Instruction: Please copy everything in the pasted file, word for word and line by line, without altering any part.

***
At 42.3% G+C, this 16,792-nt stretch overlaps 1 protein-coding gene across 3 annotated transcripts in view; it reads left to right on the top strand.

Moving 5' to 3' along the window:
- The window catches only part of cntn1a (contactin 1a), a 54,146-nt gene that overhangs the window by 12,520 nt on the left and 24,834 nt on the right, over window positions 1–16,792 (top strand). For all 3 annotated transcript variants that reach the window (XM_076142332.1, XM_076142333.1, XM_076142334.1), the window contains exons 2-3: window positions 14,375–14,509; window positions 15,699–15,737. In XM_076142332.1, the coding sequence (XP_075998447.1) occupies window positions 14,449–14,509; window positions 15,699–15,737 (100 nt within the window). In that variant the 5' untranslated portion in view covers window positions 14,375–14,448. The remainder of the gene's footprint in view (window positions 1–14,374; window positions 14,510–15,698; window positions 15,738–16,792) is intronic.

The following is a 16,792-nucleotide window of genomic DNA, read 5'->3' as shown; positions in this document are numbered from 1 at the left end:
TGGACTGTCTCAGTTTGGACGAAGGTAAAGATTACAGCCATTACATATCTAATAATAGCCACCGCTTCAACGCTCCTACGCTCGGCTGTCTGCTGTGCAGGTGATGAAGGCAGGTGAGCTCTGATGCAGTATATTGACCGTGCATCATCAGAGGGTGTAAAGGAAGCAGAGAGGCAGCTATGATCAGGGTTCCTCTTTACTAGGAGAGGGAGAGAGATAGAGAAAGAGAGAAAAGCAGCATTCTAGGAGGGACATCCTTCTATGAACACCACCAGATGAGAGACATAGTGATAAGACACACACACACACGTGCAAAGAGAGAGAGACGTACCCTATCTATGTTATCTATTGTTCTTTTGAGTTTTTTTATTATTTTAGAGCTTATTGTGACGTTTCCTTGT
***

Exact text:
At 42.3% G+C, this 16,792-nt stretch overlaps 1 protein-coding gene across 3 annotated transcripts in view; it reads left to right on the top strand.

Moving 5' to 3' along the window:
- The window catches only part of cntn1a (contactin 1a), a 54,146-nt gene that overhangs the window by 12,520 nt on the left and 24,834 nt on the right, over window positions 1–16,792 (top strand). For all 3 annotated transcript variants that reach the window (XM_076142332.1, XM_076142333.1, XM_076142334.1), the window contains exons 2-3: window positions 14,375–14,509; window positions 15,699–15,737. In XM_076142332.1, the coding sequence (XP_075998447.1) occupies window positions 14,449–14,509; window positions 15,699–15,737 (100 nt within the window). In that variant the 5' untranslated portion in view covers window positions 14,375–14,448. The remainder of the gene's footprint in view (window positions 1–14,374; window positions 14,510–15,698; window positions 15,738–16,792) is intronic.

The following is a 16,792-nucleotide window of genomic DNA, read 5'->3' as shown; positions in this document are numbered from 1 at the left end:
TGGACTGTCTCAGTTTGGACGAAGGTAAAGATTACAGCCATTACATATCTAATAATAGCCACCGCTTCAACGCTCCTACGCTCGGCTGTCTGCTGTGCAGGTGATGAAGGCAGGTGAGCTCTGATGCAGTATATTGACCGTGCATCATCAGAGGGTGTAAAGGAAGCAGAGAGGCAGCTATGATCAGGGTTCCTCTTTACTAGGAGAGGGAGAGAGATAGAGAAAGAGAGAAAAGCAGCATTCTAGGAGGGACATCCTTCTATGAACACCACCAGATGAGAGACATAGTGATAAGACACACACACACACGTGCAAAGAGAGAGAGACGTACCCTATCTATGTTATCTATTGTTCTTTTGAGTTTTTTTATTATTTTAGAGCTTATTGTGACGTTTCCTTGT